When Oracle announced that it was issuing major patches for Java and several other products, the news wasn't surprising given Java's reputation as a vulnerable platform. How dangerous were the vulnerabilities that were patched? Extremely.
According to Krebs on Security, several of the flaws scored a 10 – the highest score – on the CVSS vulnerability rating system, meaning malicious users would be able to execute arbitrary code on your client's devices.
The truth is that news like this is fairly common. Every week a major piece of software is patched after researchers discover a new flaw. Should IT consultants be concerned when they hear about new vulnerabilities? Yes, because software flaws expose you to a risk of lawsuit. Here's why.
IT Consultants and Professional Liability Lawsuits
IT consultants are responsible for making sure their client's software is up-to-date and running securely. If you're hired to oversee a client's network and you fail to remove old and vulnerable versions of Java, you could be named in a professional liability lawsuit (see Professional Liability Insurance for information about covering these lawsuits).
IT contractors can be sued over…
- Recommending software with a security flaw.
- Using security software (anti-malware programs, exfiltration, etc.) that doesn't stop a cyber attack.
- Forgetting to update or remove old software after a flaw is made public.
But your professional liability risks are bigger than just these. If a client's data is exposed, you could be sued even if you did nothing wrong. Data breaches are so expensive that a client's lawyers might advise them to file a lawsuit against you to recoup some of the cost.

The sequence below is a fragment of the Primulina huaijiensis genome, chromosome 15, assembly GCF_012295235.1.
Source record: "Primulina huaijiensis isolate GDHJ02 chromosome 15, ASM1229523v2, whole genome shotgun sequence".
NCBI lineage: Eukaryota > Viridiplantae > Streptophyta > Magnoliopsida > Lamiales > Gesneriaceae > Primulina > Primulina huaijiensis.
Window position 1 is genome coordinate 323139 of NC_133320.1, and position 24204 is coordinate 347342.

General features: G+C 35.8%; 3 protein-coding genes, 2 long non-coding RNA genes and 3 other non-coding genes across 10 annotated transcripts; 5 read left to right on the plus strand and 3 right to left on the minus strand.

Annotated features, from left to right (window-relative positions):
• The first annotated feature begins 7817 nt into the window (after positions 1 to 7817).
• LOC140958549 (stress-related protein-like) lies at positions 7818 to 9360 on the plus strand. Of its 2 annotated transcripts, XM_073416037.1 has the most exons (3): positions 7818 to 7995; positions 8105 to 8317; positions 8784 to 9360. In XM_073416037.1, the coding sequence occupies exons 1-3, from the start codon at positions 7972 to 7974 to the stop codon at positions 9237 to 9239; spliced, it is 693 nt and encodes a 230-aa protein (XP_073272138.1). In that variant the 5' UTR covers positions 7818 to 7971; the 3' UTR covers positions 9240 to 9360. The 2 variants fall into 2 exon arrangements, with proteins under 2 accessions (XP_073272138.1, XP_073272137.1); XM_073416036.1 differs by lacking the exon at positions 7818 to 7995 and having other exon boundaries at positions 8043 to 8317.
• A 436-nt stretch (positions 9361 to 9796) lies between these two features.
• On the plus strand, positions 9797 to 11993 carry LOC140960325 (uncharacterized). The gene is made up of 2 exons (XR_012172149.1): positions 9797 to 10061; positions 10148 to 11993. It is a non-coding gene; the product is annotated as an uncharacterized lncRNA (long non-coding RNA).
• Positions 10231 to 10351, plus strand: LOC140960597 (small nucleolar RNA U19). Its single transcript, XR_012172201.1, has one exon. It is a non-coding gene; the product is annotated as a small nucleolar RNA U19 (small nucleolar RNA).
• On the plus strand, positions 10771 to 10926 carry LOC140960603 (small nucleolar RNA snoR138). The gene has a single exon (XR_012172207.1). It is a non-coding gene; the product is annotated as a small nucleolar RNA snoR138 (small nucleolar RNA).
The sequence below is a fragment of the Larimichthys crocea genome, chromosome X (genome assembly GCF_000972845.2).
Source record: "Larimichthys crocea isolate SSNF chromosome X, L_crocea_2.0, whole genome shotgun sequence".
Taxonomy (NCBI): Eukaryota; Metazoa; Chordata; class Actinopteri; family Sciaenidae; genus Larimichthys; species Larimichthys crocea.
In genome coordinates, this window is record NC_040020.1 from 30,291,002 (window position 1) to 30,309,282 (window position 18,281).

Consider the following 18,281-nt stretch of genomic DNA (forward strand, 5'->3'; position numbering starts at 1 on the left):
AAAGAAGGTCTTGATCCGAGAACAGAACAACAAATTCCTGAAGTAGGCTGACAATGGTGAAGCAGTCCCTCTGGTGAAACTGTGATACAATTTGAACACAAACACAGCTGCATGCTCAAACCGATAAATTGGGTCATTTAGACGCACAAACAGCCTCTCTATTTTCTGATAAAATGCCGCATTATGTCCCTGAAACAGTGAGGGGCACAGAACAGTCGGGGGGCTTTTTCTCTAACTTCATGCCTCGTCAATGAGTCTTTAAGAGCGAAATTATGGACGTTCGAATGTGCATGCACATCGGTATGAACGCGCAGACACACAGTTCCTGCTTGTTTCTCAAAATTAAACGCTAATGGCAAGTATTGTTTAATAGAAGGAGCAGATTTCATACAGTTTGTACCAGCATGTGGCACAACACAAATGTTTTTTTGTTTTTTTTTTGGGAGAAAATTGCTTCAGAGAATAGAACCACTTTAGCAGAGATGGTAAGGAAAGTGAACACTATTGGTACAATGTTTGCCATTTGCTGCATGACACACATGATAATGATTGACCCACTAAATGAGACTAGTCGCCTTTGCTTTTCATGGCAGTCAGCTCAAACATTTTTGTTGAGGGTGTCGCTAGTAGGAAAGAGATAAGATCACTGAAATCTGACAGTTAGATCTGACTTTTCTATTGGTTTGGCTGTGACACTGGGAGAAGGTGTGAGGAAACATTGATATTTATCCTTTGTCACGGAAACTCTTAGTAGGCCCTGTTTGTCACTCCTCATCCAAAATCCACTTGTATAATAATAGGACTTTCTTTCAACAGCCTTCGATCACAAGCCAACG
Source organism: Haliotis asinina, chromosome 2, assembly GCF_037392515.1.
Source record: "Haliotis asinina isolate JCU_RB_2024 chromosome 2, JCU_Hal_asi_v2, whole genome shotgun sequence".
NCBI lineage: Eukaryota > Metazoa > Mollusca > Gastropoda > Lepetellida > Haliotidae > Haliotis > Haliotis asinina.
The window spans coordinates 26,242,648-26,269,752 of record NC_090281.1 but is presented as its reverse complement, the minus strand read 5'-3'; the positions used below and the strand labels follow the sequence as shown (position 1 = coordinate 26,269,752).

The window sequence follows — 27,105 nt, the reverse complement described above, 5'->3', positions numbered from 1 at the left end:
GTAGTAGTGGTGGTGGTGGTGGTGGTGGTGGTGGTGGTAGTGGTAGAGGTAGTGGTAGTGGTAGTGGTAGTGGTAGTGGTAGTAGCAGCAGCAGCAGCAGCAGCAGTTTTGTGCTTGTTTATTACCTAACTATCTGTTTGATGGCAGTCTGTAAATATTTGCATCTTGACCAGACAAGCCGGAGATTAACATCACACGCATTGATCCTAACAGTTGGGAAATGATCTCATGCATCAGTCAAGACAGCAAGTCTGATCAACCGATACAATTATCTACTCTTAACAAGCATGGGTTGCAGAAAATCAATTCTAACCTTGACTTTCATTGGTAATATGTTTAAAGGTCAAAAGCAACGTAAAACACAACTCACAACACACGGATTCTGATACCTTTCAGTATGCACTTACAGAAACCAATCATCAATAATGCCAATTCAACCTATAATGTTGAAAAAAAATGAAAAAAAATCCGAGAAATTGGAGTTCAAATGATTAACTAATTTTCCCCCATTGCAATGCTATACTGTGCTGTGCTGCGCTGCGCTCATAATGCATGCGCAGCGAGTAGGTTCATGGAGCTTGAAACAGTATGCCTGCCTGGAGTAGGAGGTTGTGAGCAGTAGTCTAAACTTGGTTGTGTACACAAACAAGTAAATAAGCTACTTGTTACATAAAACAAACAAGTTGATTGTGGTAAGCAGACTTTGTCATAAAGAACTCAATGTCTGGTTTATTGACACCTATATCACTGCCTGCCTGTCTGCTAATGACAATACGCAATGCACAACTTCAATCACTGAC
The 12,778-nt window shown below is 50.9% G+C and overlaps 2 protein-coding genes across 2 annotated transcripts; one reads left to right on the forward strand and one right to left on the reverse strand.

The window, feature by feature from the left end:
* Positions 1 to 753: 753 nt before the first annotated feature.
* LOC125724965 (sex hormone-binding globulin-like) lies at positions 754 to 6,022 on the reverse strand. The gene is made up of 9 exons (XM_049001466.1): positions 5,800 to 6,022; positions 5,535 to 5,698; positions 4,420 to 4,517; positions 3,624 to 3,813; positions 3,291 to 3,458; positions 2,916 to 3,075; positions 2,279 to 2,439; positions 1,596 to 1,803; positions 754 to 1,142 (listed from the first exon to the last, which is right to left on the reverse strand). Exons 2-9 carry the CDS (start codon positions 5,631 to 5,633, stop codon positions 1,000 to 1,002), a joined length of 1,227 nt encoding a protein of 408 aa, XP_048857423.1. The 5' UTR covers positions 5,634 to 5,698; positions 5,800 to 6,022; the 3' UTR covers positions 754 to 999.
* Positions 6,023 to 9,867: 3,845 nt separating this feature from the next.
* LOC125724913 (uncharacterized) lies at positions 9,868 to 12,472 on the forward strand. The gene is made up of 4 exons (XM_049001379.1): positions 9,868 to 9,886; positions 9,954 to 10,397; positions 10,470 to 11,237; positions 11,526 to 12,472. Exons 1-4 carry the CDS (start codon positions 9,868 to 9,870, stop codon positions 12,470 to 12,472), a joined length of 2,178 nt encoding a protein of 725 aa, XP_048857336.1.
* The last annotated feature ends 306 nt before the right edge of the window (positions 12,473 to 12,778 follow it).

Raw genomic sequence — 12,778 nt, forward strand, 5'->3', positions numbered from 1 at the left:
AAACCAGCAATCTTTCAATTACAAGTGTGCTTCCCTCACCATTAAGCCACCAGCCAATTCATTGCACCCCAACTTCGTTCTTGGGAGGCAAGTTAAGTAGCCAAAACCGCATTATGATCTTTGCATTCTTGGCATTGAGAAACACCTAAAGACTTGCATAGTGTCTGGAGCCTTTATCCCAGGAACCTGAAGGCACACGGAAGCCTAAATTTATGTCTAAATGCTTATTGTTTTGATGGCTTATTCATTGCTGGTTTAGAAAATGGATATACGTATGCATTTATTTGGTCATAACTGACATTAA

Let's use the recent Java vulnerabilities as a way to understand how a lawsuit like this might happen.
Java Vulnerabilities in the BYOD Workplace
Java is particularly problematic because there are so many versions and casual users may have multiple versions of it on their machines that are obsolete (and vulnerable). Popular games like Minecraft often require Java, which means that casual users may install Java for their browsers and forget that it's even on their machines.
Security vulnerabilities in consumer-grade software can expose a BYOD workplace to a data breach. At a BYOD workplace, employees use personal devices on the company network, which means that any vulnerability in their software or hardware could lead to attacks on your client's network.
For example, if a client's Java-enabled browser opens the door to a malware attack on their network, you could be sued if the security software you installed wasn't able to stop the attack.
Educate Clients to Limit Your Professional Liability
There's an information gap between IT consultant and client – you understand why and how to keep software secure, but many of your clients simply don't. They might put off updates and patches simply because they don't realize how crucial they are. Clients might not even realize that they still have Java 6 or 7 installed on their browsers and potentially put their organization at risk of a data breach.
How do you bring your clients up to speed?
- Use TechInsurance's free Customer Education Handbook. We wrote this guide specifically for IT consultants to distribute to their clients to teach them basic data security.
- Point clients to our simple data security checklists if you're concerned about overwhelming them. These checklists show what they can do each day, month, and year to ensure their security is up-to-date and their network is protected.
For more on educating your clients, see "Your Most Powerful Anti-Data Breach Tool (Spoiler: It's Client Education)."